McCabe focuses chapter 12, “Courts and Coteries,” on “literary depictions of the patronal coterie, generally imagined as centring on one figure or family and, very often, as operating from some particular place, such as a great house or estate” (199), with special attention to the Sidney circle, Emilia Lanyer’s exclusively female imagined audience, and the poets connected with the Countess of Bedford. McCabe describes the literary coteries featured in works such as Lodowick Bryskett’s Discourse of Civill Life as “imagined communities or, at best, highly idealized versions of reality” (199), and the emphasis on real benefits conferred by connections with fictionalized or imaginary social groups (such as the benefits Spenser hoped for from his connections to the possibly non-existent “Areopagus” [200]) continues throughout the chapter. Given the interest throughout the book on the connections between patronage and politics (including this chapter’s analysis of how Michael Drayton’s “literary coterie … maps seamlessly onto a powerful political faction” [207]), I found myself wishing that McCabe had pushed further to connect literary coteries to political factions to Benedict Anderson’s ideas about nationhood.

Chapter 13, “The Elizabethan Marketplace,” seemed to me the weakest chapter because of the disjointedness of the examples. McCabe offers interesting analyses connecting print and patronage—sometimes interpreting printers as a sort of patrons in their own right—for figures as diverse as John Day, Barnaby Googe, George Turbervile, John Weever, and George Whetstone, with a chronologically confusing short section on civic pageantry of the 1610s through 1630s. But until the end of the chapter, where he provides a summary statement, it was not clear to me what argumentative thread McCabe meant to emphasize during the chapter. The summary statement notes that “The incorporation of the Stationers’ Company conferred respectability on the profession, but lent urgency to the need for professional writers … to distinguish themselves from the Stationers at the very point when their commercial interests were converging. The closer authors and publishers worked in conjunction, the more important it seemed to distinguish their roles” (225). This does help retroactively to connect the many interesting discussions in the chapter, but clearer signposts in the text of the chapter would have benefitted the reader.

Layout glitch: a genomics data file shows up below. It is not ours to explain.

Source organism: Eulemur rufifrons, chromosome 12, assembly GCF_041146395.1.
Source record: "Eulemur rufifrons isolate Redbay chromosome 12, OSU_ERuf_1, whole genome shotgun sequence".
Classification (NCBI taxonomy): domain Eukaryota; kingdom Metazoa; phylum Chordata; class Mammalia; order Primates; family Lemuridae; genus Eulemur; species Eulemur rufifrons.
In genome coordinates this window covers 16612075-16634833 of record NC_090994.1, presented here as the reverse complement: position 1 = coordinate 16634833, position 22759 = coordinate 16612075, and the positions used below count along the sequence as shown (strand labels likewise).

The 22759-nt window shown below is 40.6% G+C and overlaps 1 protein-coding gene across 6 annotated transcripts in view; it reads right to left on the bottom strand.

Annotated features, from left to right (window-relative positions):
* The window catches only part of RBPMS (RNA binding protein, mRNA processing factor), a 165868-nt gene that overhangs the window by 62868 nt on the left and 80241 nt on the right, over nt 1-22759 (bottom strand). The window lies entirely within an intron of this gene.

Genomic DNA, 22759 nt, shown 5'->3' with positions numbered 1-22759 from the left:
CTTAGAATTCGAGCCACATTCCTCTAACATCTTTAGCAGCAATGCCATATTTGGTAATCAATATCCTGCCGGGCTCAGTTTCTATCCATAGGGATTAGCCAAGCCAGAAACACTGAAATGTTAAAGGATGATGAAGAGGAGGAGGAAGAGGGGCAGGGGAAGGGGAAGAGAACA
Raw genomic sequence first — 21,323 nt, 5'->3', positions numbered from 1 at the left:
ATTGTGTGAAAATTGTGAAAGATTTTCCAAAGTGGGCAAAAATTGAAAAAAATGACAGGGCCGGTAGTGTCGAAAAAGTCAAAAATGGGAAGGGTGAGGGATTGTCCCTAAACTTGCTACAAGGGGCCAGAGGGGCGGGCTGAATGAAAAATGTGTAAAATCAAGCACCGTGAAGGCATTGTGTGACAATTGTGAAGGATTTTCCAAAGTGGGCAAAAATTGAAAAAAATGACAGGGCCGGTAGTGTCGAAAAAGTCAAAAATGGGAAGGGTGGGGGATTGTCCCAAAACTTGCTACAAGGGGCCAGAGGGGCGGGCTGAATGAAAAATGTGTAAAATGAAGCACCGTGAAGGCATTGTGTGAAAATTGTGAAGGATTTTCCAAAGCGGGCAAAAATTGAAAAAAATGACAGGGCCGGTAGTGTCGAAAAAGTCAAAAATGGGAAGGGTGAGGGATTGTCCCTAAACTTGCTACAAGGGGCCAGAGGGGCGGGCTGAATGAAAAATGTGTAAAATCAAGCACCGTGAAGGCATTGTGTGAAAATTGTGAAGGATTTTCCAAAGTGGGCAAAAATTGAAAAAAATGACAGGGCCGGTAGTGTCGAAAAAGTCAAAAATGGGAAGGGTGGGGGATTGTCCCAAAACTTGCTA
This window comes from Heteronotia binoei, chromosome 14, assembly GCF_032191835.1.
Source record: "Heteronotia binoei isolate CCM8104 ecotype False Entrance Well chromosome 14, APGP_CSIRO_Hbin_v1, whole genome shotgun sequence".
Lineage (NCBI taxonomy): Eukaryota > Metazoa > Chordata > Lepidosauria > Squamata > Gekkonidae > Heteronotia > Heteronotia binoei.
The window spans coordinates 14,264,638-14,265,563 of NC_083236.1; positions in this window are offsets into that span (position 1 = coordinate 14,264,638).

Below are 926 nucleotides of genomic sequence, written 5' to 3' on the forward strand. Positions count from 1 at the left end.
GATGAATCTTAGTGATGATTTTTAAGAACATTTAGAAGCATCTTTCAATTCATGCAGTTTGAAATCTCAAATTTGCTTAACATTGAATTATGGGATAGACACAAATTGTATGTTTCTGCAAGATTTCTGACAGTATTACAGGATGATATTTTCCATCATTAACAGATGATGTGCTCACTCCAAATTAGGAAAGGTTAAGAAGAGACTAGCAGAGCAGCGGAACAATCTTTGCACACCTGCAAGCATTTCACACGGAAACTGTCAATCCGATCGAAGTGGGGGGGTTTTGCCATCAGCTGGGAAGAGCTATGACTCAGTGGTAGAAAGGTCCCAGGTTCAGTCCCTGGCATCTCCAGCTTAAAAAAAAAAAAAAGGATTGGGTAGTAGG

In chapter 14, the longest chapter of the book, McCabe provides case-study examples of some different types of career trajectories—George Gascoigne as “soldier poet,” Edmund Spenser as “colonial poet,” and Samuel Daniel as “court poet.” In each case, McCabe pays attention to the impact of the poet’s particular position—as soldier, as courtier, etc.—on his efforts to gain patronage. With Spenser, McCabe explores the role of place, arguing that Spenser himself was keenly interested in “the ecology of patronage” and analyzing the specifically Irish ecology in which Spenser worked. McCabe succeeds admirably in conveying a sense of Ireland as a system in which Spenser lived and worked, instead of focusing on a “great man” view of Spenser in Ireland. So, for example, McCabe discusses how Ireland fit in the careers of writers including Lodowick Bryskett, Geoffrey Fenton, Barnaby Googe, and Barnaby Rich, analyzing the reasons why writers such as Fenton and Rich were more successful than Spenser in negotiating the possibilities for patronage in Ireland. Part of the greater success of others derives from more skillfully managing relationships with Lord Burghley—McCabe offers a balanced picture of Burghley’s solid reputation as a patron, noting his popularity as a dedicatee of literary works; his preferment of graduates of Cambridge, of which he was Chancellor; and his work to provide Irish employment for those he favored (244). In McCabe’s view, Spenser’s alienation from Burghley derives from his own failings as much as those of the Lord Treasurer.